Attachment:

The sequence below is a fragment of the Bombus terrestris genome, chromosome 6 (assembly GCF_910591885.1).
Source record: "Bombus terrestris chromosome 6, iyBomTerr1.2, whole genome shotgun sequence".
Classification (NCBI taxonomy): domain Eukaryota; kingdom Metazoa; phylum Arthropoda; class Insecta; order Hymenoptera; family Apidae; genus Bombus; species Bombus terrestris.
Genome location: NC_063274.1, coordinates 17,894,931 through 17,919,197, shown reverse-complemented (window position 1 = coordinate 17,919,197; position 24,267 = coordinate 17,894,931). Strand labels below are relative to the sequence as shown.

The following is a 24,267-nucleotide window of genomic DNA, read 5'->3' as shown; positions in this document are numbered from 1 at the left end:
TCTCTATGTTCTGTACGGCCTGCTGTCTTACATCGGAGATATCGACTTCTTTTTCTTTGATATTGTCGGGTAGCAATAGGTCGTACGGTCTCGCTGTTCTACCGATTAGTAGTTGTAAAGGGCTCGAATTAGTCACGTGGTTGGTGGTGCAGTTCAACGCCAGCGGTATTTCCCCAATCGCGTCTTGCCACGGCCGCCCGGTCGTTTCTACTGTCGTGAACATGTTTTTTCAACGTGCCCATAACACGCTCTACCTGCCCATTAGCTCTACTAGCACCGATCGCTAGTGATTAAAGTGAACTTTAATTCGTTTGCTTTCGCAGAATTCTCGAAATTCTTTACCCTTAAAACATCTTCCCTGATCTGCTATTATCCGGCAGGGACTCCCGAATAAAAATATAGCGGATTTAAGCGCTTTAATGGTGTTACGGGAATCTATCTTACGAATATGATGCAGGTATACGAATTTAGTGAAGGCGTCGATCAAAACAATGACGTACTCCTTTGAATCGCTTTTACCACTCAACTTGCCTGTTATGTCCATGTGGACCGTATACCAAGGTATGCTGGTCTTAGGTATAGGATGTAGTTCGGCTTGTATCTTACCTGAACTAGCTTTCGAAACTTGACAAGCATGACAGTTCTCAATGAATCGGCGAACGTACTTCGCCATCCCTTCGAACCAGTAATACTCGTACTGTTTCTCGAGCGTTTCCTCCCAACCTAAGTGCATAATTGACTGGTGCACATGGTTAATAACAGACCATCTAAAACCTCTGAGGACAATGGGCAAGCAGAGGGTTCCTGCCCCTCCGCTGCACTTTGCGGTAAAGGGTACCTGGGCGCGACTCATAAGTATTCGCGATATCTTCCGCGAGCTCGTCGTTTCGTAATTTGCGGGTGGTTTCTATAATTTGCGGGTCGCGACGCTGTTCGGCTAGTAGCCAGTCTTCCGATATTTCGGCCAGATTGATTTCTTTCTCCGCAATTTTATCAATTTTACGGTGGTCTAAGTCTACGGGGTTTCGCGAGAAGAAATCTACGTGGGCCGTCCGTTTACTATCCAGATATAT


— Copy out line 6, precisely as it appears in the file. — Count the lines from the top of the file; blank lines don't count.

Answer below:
TCTCTATGTTCTGTACGGCCTGCTGTCTTACATCGGAGATATCGACTTCTTTTTCTTTGATATTGTCGGGTAGCAATAGGTCGTACGGTCTCGCTGTTCTACCGATTAGTAGTTGTAAAGGGCTCGAATTAGTCACGTGGTTGGTGGTGCAGTTCAACGCCAGCGGTATTTCCCCAATCGCGTCTTGCCACGGCCGCCCGGTCGTTTCTACTGTCGTGAACATGTTTTTTCAACGTGCCCATAACACGCTCTACCTGCCCATTAGCTCTACTAGCACCGATCGCTAGTGATTAAAGTGAACTTTAATTCGTTTGCTTTCGCAGAATTCTCGAAATTCTTTACCCTTAAAACATCTTCCCTGATCTGCTATTATCCGGCAGGGACTCCCGAATAAAAATATAGCGGATTTAAGCGCTTTAATGGTGTTACGGGAATCTATCTTACGAATATGATGCAGGTATACGAATTTAGTGAAGGCGTCGATCAAAACAATGACGTACTCCTTTGAATCGCTTTTACCACTCAACTTGCCTGTTATGTCCATGTGGACCGTATACCAAGGTATGCTGGTCTTAGGTATAGGATGTAGTTCGGCTTGTATCTTACCTGAACTAGCTTTCGAAACTTGACAAGCATGACAGTTCTCAATGAATCGGCGAACGTACTTCGCCATCCCTTCGAACCAGTAATACTCGTACTGTTTCTCGAGCGTTTCCTCCCAACCTAAGTGCATAATTGACTGGTGCACATGGTTAATAACAGACCATCTAAAACCTCTGAGGACAATGGGCAAGCAGAGGGTTCCTGCCCCTCCGCTGCACTTTGCGGTAAAGGGTACCTGGGCGCGACTCATAAGTATTCGCGATATCTTCCGCGAGCTCGTCGTTTCGTAATTTGCGGGTGGTTTCTATAATTTGCGGGTCGCGACGCTGTTCGGCTAGTAGCCAGTCTTCCGATATTTCGGCCAGATTGATTTCTTTCTCCGCAATTTTATCAATTTTACGGTGGTCTAAGTCTACGGGGTTTCGCGAGAAGAAATCTACGTGGGCCGTCCGTTTACTATCCAGATATAT